Golf’s rule-makers announce a welcome change
Golf’s governing bodies have supplied a reason to get excited about 2017.With the blessing of The R&A and USGA (effective January 1), courses and tournament committees can enact a Local Rule that says if you, your caddie, your partner or your equipment (or that of your opponent) accidentally move a ball or ball marker on the putting green, there’s no penalty, and the ball should be replaced. ▶ You read that right. Rule-makers did something really good for the game, and the reaction from professional tournament organisers has been extremely positive: All the major pro tours and the Masters Tournament said they will use the rule in 2017.
“We’re golfers, too, and when we saw players penalised for minor movement of a ball on the putting green, it didn’t sit well with us,” says Thomas Pagel, senior director of the Rules of Golf and amateur status for the USGA. “I hope people are excited about the change and it’s well received.” Pagel said he could envision this Local Rule becoming permanent when the next revisions of the Rules of Golf go into effect in 2020, but “I’m not going to guarantee anything,” he says.
The new Local Rule was a reaction in large part to the messy situation that affected Dustin Johnson at the 2016 US Open. Johnson was deemed to have accidentally moved his ball on the fifth green during the final round and later received a one-stroke penalty, although video evidence seemed inconclusive, and Johnson said he didn’t cause his ball to move.The way Decision 18-2/0.5 is worded, if the weight of the evidence indicates that it’s more likely than not that a player caused the ball to move, the penalty must be assessed. In Johnson’s case, the USGA said there was no other reason more likely than Johnson.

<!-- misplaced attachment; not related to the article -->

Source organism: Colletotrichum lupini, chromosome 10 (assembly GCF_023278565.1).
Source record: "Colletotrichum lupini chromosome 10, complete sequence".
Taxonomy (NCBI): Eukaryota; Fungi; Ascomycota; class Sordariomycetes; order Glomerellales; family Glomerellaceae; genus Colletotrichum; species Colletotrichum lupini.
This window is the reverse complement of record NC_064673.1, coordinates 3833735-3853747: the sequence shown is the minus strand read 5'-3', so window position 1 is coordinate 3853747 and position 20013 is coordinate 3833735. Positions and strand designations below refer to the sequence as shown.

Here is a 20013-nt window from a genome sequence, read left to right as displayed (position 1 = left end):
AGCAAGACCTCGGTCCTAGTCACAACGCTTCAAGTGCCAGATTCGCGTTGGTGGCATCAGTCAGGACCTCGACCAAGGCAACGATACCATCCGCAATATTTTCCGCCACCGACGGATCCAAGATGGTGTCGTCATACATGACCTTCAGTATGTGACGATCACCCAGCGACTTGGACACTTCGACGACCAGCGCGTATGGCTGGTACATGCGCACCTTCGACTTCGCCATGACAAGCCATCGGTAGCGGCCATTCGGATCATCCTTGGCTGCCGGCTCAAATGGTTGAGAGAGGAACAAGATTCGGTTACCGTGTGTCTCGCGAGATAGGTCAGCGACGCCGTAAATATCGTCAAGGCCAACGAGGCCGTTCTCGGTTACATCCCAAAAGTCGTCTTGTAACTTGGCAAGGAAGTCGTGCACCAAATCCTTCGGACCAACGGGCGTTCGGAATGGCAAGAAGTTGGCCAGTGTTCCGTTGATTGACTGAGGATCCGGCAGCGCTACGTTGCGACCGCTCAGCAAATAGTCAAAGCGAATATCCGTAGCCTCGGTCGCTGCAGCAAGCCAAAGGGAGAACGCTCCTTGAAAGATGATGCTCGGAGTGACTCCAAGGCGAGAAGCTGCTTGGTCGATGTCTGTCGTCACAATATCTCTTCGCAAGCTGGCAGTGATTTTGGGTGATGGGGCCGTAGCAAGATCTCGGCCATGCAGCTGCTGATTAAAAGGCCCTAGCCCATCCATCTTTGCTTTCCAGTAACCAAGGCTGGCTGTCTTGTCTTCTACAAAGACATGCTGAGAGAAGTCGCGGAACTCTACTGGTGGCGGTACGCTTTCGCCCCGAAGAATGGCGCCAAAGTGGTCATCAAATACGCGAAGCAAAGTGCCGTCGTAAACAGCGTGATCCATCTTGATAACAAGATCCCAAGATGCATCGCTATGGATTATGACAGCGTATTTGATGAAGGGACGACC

Another key reason for the change is agronomy.As green speeds have become faster, keeping a ball at rest has been a challenge. Something as innocent as stepping in to address a putt could cause the ball to move.
So what happens if the Local Rule is not in effect? The one-stroke penalty for violating Rules 18-2 (ball at rest moved by player, partner, caddie or equipment), 18-3 (ball at rest moved by opponent, caddie or equipment in match play) or 20-1 (lifting and marking) would still apply. Those rules specify a penalty for moving a ball or ball marker in many situations, including accidents such as kicking the ball or moving it when you make a practice stroke.
Keep in mind that the new Local Rule applies only if a ball is on the green – by definition, when any part of the ball is touching the putting surface. Furthermore, if the ball should move on the green as a result of wind, water or some other natural cause, such as gravity, the ball must be played from its new position. A ball marker that moves as a result of strong winds, for example, should be replaced.
But put all of that aside for now, and just take a moment to salute The R&A and USGA for doing something positive for golf. – ron kaspriske